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archives for 03/2013

Mar 2013
S M T W T F S
         
           

March woodshedUnless March changes personalities fast, we're going to run out of dry wood just a hair before we run out of cold weather this year.  While that sounds like a bad thing, this past winter is the first one where I've kept the trailer warm all the time (above 55 most days and above 40 most nights!), so I consider it a major success.

On the other hand, I still don't know how much wood we burn per winter.  As usual, we went into the fall with our woodshed only partially full and had to hire Bradley to cut up a huge standing sycamore to make up the difference.  As we split the sycamore, we stacked it directly on the front porch, so I never got a measurement of the amount of dry wood we started with, either in cords or as a fraction of the woodshed.

My goal is for the winter of 2013-2014 to be the one where I actually get an idea for how much wood we burn.  To that end, we've already got a couple of rows of walnut and box-elder in the back of the shed and will be filling up the rest as soon as the floodplain becomes passable and the golf cart comes back into action.  I've really enjoyed having dry wood all winter this year, so hope to fill the shed in time to have the same luxury next year.

Need to go out of town for a week or weekend?  An automatic chicken waterer keeps your flock hydrated so you don't have to worry.

Posted Fri Mar 1 07:57:48 2013 Tags:
Taking hardwood cuttings

Want to increase your success rate rooting cuttings?  Try out these ten tips.

1. Pay attention to time of day and time of year.  As I mentioned in a previous post, softwood, greenwood, and hardwood cuttings are all taken at different times of year, and different plant species respond better to different seasons.  If you're taking softwood or greenwood cuttings, it's best to actually cut the stems early in the morning when they're full of water and the air is cool to minimize wilting.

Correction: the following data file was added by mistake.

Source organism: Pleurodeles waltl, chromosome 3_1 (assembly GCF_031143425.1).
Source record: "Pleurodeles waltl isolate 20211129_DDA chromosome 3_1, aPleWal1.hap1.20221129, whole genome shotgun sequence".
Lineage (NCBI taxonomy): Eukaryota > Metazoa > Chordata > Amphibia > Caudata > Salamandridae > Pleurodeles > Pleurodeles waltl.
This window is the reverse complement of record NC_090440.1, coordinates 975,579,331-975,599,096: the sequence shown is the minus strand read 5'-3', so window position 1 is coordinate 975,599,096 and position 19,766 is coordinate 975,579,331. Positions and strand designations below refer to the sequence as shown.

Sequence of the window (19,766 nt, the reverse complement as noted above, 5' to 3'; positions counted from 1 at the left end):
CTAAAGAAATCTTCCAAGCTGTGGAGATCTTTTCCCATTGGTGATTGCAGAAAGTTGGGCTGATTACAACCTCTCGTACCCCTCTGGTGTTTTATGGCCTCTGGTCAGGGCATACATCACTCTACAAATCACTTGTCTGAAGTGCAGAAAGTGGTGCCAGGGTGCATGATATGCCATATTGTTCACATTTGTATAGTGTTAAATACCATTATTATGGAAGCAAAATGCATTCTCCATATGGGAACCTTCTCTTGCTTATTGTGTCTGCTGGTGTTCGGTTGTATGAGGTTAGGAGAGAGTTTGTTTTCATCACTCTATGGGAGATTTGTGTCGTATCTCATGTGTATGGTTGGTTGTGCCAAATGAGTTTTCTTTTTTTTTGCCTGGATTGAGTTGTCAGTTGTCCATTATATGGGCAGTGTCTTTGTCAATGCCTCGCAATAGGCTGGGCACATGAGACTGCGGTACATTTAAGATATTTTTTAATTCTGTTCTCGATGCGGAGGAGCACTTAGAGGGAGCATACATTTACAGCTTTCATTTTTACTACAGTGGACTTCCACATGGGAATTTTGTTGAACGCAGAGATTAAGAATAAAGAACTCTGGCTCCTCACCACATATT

2. Skip the tips and blooms.  The actively growing tips of twigs usually have less stored carbohydrates, meaning that they don't have as much food to draw on before they root and start photosynthesizing again.  Similarly, parts of trees that have flower buds are going to be putting their energy elsewhere, so it's best to choose areas that aren't flowering this year.

Cone of juvenility3. Stick to the young.  Within the same tree or bush, certain parts of the plant act younger than others.  The so-called cone of juvenility shows the parts of a tree that are the least mature biologically and most likely to root easily.  If you're trying to propagate lots of plants effectively, it can be worth coppicing the parent plant so that it keeps putting out new growth from within the cone.  And even if you're selecting cuttings from  a mature tree, you can try to get more youthful twigs by finding sprouts low and near the trunk.

4. Choose a good rooting medium.  As long as it's fluffy and able to hold a lot of water, most rooting mediums work pretty well.   Options include sand, peat, perlite, pine bark, pumice, or sandy soil (and I generally use stump dirt).  Remember that your plants don't need much fertility in their rooting medium, although you will probably want to add some kind of fertilizer once they're well rooted and are putting out new leaves.

Fungi on cuttings5. Rooting hormones and fungicides can help.  I wrote a whole post about rooting hormones, some of which include anti-fungicidal agents.  I learned the hard way that cuttings can be the perfect habitat for fungi, but I also suspect that if you do everything else right, you might not need the chemical aids.

6. Wounding isn't always bad.  Difficult-to-root greenwood and hardwood cuttings are sometimes wounded near the base to promote rooting.  Wounding usually consists of scarring the bark (but not the green cambium underneath) for half to one inch of the base.  Similarly, girdling can be used as a preconditioning step for rooting since it concentrates carbohydrates and hormones in small area, which will make roots form better there.

7. Keep cuttings moist but not wet.  Softwood and greenwood cuttings, especially, can dry out by losing too much water through their leaves before they root.  Steps as simple as partial shade or a plastic bag over top of the pot can work, as can more complicated misting setups used in nurseries.  However, be aware that too much moisture can be a problem, especially in the slower-growing hardwood cuttings.